Mackay Base Hospital’s Anaesthetic Department is tackling climate change one step at a time – and they are challenging their colleagues nationally to do the same.
The theme of this year’s annual anaesthetic conference at Airlie Beach from 3 -5 June has the theme “Adapting to a changing world”.
Around 130 delegates from Australia and New Zealand have registered for the conference which will also offer professional development and networking opportunities.
Senior Staff Specialist Anaesthetist Dr Suresh Singaravelu said the joint meeting of the Australian and New Zealand College of Anaesthetic Environmental Sustainability Network and the Mackay Anaesthetic Community would have a strong focus on sustainability.
Dr Singaravelu said the Mackay Anaesthetic Community was very concerned about climate change.
“We know that healthcare contributes a large amount of waste going into landfill, so we are making delegates aware of the challenges we face, particularly using disposable items which will not degrade for many years.”
He said the conference was an opportunity to raise awareness of waste in healthcare and share ideas to reduce the environmental footprint of medicine.
One simple example that Mackay Hospital and Health Service has taken is no longer using the anaesthetic gas Desflurane.
Desflurane is a common anaesthetic agent predominantly used when conducting general anaesthetic, but also is one of the most harmful to the planet.
It has 20 times the environmental impact of other less harmful greenhouse gases and using a bottle has the same global warming effect as burning 440kg of coal.
“Desflurane stays in the atmosphere for 50 to 60 years so we have removed it from our clinical practice. There are other anaesthetic agents which are equally as efficacious as Desflurane but with significantly less environmental harm.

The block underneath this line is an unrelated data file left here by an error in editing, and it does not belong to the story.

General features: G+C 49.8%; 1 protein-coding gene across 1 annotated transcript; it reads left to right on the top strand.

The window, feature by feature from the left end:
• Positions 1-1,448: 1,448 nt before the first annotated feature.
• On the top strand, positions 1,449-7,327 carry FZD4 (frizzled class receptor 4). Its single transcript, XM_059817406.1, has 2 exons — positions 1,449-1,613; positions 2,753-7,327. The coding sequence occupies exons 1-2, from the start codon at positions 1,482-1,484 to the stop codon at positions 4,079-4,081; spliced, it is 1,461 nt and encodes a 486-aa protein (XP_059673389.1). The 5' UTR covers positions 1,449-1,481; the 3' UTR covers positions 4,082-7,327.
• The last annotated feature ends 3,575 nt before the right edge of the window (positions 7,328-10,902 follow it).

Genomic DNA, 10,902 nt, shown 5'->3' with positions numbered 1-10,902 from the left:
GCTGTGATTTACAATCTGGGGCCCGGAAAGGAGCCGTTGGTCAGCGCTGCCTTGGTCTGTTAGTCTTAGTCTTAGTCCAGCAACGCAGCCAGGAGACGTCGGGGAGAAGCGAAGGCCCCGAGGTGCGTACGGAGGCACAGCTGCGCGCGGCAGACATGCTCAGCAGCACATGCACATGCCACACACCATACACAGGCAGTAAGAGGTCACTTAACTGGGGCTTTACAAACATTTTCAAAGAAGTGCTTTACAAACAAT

“The Mackay Anaesthetic Department has a strong passion to do all we can to make this world a better place for future generations. We have the Great Barrier Reef, one of the seven natural wonders of the world, on our doorstep. It is vital we make changes now, no matter how small, so we can help benefit future generations.”
Dr Singaravelu will be encouraging other clinicians at the conference to make the similar changes.
“The College’s sustainability network has started to give guidance on how we can practically make small changes that can have a big impact on the future.”
While there have been opportunities to recycle glass and plastic from medication and single-use products from the operating theatre, Mackay has been disadvantaged by geographical distance.
“There are companies which recycle theatre waste and make it into different products, even roads, but the challenge for regional Australia is transporting these recycled products to metropolitan area where the re- processing occurs. So, we are looking at alternative ways to help reduce our environmental footprint.”
Dr Singaravelu said delegates were looking forward to gathering in a beautiful part of the world to share their clinical expertise.
“Bringing everyone together will help us work together and share ideas. As healthcare professionals, we are always looking to improve our clinical practice and attending conferences such as this one is an excellent opportunity to learn from each other to do just that.
“Clinicians in smaller regional areas always enjoy coming together and building professional relationships in a social setting. Workplaces can be stressful, so it is always good to get together, build a network and use that network later if we need a second opinion or want to talk through a case with someone.”
It will not all be hard work, there are plenty of games such as beach volleyball as well as a cruise through the beautiful Whitsunday Islands.
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